The road to where I am now...
Over the past eight years, I have demonstrated a kiln passion for and acquired relevant work experience in medical research, data analytics, statistical methodologies and education. From promoting the values and contributions of relevant research to the development of sustainable evidence-based protocols, I have been instrumental to shaping national and global health outcomes.
My four years of creative, solid, and exemplary experience in National Hospital Abuja, spearheading biomedical projects funded by IHVN, USAID and PEPFAR coupled with my passion for and interest in “big data” and research epidemiology appear to have set the tone for my recent career involvements.
I have demonstrated knowledge and experience in grant’s acquisition and management, basic research methods as well as new trends in data management and evaluation. My extensive work experience in both developed and developing countries have made me significantly familiar with diversity variations and dynamics necessary to deliver exceptional results with ease. I have an outstanding track record of providing ongoing technical support to projects, programs and organizations. I have been consistently recognized for my research technique, interpersonal skill, documentation and administrative abilities. Despite my exceptional academic aptitude, career successes, article publications and merit based scholarships acquired, what defines me as an individual is an insatiable need for learning and relevant research. During the course of my master’s degree, I was selected to be part of the institution’s disaster relief team. I collaborated with national and subnational organizations within the country and overseas; learning from the best as a protégée and mentoring other students. With the multidimensional extent of my career involvement, I maintained a GPA of 3.92 and was awarded a distinction on graduation.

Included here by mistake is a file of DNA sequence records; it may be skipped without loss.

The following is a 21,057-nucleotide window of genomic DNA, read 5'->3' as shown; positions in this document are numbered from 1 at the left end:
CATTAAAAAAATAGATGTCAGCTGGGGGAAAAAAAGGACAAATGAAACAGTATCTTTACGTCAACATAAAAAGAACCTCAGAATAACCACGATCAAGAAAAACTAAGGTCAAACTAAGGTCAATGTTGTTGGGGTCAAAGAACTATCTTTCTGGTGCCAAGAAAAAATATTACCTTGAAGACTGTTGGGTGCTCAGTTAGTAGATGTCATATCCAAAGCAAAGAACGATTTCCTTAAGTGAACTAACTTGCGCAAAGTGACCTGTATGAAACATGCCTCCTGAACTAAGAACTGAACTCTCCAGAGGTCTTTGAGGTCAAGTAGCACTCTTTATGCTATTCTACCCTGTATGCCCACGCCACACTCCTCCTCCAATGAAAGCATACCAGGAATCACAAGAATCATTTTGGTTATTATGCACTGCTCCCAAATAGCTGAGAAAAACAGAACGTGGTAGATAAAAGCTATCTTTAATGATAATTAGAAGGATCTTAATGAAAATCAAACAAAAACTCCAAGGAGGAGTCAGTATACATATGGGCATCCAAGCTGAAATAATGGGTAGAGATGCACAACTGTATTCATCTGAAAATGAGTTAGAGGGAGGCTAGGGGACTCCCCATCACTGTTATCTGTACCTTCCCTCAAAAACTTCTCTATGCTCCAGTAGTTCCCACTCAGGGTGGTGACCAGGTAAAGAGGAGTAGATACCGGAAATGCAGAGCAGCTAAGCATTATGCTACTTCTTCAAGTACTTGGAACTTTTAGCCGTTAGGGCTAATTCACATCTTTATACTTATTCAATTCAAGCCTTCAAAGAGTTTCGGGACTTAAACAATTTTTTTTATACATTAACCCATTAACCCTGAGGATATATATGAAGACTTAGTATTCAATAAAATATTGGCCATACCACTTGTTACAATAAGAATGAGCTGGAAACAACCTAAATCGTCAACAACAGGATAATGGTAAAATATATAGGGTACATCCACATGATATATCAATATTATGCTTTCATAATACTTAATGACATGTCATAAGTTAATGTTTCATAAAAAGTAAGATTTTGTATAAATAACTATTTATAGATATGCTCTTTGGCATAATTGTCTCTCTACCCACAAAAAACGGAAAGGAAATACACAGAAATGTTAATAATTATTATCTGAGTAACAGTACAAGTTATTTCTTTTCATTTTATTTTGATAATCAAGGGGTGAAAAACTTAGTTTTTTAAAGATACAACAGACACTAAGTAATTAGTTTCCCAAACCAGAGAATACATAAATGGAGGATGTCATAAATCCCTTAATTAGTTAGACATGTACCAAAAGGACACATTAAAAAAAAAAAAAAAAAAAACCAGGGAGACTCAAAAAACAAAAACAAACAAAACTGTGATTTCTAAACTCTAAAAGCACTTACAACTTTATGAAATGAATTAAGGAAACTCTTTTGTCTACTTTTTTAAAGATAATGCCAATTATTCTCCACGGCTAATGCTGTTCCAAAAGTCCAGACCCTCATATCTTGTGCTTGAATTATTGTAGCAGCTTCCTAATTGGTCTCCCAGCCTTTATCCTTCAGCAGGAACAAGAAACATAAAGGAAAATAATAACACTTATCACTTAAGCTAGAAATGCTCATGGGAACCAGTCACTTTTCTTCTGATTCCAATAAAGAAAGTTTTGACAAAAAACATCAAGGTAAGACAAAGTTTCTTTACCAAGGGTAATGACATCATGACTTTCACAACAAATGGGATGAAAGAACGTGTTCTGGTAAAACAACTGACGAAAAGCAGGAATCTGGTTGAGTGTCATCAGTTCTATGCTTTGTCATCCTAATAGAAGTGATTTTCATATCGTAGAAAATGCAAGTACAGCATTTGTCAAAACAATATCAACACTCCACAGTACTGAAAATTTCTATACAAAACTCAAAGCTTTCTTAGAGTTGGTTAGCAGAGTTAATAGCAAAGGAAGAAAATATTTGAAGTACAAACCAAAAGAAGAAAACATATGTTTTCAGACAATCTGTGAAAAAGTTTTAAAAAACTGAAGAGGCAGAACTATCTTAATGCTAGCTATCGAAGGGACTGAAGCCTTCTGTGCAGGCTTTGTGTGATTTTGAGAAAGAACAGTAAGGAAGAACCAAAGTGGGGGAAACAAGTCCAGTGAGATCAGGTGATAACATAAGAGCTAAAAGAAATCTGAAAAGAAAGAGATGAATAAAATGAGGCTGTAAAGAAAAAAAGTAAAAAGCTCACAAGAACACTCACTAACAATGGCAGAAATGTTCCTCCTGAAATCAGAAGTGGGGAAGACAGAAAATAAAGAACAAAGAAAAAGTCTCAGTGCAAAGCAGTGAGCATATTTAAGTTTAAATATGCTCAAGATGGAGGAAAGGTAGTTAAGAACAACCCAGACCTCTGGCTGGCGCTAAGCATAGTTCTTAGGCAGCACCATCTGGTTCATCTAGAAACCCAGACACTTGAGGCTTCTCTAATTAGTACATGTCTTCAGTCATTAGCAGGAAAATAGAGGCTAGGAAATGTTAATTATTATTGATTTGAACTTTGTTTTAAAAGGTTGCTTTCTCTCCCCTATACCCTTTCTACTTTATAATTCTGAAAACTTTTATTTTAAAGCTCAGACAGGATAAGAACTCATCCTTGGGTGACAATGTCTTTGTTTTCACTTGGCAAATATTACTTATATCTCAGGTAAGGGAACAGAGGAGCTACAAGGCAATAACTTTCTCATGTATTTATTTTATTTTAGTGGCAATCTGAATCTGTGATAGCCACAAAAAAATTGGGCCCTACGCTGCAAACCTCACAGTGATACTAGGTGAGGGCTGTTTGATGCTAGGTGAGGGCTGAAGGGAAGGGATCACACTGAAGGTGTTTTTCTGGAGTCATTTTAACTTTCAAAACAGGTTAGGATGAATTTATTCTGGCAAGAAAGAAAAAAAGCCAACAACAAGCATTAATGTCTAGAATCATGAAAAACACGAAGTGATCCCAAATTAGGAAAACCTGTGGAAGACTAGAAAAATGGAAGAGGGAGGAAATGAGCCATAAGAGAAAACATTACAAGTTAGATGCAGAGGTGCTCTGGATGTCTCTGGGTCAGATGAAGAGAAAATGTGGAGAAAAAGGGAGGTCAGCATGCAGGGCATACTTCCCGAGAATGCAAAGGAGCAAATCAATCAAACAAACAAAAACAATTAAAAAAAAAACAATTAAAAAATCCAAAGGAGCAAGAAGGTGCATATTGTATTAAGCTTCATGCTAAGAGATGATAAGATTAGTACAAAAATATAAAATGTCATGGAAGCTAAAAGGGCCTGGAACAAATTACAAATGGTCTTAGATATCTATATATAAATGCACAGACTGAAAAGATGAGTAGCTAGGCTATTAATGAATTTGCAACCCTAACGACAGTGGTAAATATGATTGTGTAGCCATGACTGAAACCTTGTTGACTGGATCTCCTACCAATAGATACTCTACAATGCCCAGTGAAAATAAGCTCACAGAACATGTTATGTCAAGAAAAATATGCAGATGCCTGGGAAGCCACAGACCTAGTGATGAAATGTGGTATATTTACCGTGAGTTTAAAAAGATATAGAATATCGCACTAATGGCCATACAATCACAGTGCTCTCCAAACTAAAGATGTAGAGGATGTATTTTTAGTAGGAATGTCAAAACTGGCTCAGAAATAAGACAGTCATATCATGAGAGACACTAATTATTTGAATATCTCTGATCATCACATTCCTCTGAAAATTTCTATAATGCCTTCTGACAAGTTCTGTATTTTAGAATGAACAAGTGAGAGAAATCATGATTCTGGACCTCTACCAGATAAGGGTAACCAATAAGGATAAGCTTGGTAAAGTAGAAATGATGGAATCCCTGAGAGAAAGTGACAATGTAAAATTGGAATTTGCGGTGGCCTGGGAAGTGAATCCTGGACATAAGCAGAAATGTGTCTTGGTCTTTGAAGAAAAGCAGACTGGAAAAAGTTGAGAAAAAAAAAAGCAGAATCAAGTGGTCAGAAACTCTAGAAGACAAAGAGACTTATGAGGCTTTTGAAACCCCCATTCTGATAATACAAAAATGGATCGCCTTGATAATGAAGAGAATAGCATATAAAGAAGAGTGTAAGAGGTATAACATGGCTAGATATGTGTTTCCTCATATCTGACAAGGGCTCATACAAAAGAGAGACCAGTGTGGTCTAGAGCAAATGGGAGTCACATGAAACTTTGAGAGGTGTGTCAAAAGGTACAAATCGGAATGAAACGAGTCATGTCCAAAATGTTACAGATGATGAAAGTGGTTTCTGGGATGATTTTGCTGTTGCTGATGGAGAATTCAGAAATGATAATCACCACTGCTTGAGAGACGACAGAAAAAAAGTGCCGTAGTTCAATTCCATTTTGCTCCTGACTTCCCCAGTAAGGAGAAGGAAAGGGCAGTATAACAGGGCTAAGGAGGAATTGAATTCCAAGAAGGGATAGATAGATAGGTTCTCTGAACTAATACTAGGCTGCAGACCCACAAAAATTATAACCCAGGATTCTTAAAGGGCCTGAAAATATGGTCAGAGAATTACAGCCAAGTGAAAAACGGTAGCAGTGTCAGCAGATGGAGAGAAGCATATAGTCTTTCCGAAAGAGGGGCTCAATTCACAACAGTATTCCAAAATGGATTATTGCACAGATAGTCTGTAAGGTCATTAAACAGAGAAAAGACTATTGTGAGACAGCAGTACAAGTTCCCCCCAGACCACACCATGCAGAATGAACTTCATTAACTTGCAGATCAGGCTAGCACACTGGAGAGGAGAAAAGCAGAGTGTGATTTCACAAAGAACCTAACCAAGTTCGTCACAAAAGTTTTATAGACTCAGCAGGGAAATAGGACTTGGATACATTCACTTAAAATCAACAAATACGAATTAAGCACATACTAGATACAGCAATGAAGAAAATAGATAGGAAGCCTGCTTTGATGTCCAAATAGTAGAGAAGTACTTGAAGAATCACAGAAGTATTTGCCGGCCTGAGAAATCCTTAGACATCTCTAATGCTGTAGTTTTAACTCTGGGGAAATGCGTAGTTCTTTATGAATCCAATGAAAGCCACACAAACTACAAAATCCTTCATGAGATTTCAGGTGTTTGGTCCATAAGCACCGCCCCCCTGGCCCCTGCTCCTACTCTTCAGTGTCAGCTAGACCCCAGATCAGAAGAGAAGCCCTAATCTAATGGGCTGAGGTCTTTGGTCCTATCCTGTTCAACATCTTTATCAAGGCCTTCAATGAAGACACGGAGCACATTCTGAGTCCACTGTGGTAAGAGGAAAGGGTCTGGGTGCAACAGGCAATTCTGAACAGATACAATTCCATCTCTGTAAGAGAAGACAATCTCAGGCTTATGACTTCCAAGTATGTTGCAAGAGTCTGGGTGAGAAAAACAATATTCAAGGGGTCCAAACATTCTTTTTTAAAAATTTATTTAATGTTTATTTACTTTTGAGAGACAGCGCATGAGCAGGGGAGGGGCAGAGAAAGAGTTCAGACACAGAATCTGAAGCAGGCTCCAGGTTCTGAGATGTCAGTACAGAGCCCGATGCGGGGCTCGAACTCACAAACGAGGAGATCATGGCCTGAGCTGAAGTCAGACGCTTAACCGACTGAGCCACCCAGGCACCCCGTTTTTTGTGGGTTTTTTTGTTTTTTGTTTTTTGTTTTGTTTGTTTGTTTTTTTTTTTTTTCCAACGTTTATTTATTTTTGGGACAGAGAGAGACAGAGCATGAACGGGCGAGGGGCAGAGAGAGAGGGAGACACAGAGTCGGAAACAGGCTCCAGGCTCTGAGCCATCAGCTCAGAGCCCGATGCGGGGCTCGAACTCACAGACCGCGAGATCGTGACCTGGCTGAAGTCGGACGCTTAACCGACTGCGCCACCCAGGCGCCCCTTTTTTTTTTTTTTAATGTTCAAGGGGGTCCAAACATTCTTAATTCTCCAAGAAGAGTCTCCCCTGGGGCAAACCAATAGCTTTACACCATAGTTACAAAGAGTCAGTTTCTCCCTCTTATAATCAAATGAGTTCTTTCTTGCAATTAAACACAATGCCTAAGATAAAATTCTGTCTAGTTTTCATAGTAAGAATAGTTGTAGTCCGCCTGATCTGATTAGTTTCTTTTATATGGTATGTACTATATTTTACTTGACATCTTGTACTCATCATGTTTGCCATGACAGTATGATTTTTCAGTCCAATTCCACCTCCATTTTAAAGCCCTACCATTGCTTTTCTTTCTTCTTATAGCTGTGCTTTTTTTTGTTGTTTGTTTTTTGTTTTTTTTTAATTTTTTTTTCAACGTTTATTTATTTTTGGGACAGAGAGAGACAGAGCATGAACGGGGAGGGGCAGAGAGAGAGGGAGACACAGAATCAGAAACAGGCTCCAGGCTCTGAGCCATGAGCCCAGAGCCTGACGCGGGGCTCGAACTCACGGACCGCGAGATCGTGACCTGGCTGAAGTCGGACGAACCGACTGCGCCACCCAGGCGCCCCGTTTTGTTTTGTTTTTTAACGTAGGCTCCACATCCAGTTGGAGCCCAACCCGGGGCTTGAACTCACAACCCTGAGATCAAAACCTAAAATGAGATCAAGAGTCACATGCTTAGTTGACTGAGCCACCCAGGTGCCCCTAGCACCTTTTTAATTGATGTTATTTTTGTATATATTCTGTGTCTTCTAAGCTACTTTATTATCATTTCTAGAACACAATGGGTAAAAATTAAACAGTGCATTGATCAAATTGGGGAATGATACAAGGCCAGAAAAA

As a Public Health Scientist with graduate level training and experience in research epidemiology; implementing and evaluating health programs across the United States and West African region, properly researched best practices and standards of care is paramount to the content of my health programs. Reference information for major diseases of public health concern are easily accessible, however, interventions are seldom tailored to the peculiarities of specific population, thus, requiring Community Based Participatory Research (CBPR). I led major research groups on low economic settings showing competences within the language, socio-cultural, political and economic dynamics of the population. I experienced firsthand the melee involved in data procurement and analysis, postulation of inferences, developing recommendations, advocacy, grants acquisition and management. I also witnessed the smiles on the faces of communities after a successful program.
Adjunct Professor / RMIS Doctoral Candidate
University of Denver